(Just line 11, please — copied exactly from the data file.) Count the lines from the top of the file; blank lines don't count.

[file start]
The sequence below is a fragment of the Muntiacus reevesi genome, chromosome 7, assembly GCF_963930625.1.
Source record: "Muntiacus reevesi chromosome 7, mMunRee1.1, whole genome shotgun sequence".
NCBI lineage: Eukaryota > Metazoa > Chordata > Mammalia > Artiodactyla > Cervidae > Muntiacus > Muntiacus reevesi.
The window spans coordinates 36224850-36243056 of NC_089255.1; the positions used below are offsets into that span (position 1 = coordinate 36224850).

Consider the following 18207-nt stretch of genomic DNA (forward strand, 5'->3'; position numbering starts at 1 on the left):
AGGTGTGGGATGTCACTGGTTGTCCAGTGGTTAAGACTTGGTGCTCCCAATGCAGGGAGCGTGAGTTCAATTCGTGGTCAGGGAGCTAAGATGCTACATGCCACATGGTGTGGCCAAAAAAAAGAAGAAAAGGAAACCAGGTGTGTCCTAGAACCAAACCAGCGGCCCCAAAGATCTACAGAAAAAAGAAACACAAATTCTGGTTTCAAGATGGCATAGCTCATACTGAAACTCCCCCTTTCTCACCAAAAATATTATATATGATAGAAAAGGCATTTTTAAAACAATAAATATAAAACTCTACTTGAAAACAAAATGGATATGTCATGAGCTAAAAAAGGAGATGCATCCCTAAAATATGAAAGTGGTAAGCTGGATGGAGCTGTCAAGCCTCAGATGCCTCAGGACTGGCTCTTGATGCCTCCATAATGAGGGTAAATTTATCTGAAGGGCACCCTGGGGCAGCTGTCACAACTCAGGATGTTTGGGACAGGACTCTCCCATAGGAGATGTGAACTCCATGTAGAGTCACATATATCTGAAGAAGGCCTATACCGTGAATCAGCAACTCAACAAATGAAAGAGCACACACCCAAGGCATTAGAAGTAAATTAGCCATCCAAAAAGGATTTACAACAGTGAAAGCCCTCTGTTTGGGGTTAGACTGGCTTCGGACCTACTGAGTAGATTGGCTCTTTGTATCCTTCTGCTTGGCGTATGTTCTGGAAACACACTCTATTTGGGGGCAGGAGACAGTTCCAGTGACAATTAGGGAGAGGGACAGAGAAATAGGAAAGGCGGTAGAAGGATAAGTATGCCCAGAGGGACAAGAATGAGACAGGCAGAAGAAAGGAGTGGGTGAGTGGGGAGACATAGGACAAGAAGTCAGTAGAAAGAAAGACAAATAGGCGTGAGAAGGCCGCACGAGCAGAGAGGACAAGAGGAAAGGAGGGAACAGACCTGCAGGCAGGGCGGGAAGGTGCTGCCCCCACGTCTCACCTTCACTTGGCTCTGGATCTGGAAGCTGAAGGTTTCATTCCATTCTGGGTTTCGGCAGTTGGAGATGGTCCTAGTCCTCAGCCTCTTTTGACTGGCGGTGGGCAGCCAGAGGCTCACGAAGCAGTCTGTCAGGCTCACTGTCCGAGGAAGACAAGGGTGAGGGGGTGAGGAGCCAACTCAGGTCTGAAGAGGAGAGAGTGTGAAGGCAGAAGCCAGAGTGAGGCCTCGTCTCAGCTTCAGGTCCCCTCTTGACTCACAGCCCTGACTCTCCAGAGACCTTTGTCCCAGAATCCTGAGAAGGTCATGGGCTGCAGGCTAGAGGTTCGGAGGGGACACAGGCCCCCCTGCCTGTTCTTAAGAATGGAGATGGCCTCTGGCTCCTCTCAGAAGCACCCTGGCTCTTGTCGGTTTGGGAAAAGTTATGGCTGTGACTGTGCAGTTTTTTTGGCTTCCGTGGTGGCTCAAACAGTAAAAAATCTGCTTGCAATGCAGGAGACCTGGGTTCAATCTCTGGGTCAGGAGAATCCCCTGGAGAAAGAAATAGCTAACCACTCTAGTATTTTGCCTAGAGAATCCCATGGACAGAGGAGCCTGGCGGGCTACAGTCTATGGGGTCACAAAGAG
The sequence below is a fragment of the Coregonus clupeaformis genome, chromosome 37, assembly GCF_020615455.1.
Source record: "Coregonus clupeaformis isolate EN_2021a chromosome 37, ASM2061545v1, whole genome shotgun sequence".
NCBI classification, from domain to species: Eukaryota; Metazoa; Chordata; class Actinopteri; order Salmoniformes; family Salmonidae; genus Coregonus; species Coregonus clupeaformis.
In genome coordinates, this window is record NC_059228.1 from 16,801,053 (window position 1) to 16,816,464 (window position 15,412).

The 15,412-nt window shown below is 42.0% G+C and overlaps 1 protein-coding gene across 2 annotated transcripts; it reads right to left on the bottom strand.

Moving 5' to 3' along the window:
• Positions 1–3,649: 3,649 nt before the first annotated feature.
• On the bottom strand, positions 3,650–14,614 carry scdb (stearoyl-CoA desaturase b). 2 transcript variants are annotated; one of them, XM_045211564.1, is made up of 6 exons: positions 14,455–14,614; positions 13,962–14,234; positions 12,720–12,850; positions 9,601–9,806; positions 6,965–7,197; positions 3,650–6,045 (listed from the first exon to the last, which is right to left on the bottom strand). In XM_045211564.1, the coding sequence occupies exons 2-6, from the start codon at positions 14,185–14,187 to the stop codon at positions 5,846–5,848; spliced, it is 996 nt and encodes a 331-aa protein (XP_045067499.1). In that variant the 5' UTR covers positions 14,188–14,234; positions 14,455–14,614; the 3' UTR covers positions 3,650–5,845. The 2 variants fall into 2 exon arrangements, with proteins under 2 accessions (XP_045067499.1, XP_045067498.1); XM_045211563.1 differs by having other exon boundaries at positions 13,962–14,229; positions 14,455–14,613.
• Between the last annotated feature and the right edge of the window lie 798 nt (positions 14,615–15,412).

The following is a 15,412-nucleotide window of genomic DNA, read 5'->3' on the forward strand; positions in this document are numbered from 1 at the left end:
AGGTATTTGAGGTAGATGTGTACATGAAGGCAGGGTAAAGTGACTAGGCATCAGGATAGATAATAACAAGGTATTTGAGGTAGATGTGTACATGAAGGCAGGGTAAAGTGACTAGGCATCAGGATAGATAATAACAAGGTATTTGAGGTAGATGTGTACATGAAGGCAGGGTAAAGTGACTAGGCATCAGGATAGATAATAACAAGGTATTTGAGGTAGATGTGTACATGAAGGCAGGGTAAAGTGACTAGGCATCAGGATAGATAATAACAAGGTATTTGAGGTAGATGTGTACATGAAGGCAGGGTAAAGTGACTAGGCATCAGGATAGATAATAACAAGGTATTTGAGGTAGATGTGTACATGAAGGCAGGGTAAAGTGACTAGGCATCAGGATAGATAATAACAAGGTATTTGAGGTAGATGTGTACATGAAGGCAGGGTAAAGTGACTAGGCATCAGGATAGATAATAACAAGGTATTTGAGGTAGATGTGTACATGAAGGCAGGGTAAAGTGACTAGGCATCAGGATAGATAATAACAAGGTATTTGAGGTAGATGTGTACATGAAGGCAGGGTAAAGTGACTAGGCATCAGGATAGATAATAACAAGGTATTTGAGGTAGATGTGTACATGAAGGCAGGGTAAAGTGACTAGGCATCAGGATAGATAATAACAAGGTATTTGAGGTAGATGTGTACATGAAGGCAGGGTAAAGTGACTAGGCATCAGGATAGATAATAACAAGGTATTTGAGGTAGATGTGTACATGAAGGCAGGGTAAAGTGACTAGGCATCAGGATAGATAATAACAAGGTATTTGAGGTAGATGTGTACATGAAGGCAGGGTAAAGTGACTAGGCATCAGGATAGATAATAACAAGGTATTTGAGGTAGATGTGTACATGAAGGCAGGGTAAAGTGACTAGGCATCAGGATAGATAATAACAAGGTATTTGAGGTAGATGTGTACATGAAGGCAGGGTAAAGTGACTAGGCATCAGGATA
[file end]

The 15,412-nt window shown below is 42.0% G+C and overlaps 1 protein-coding gene across 2 annotated transcripts; it reads right to left on the bottom strand.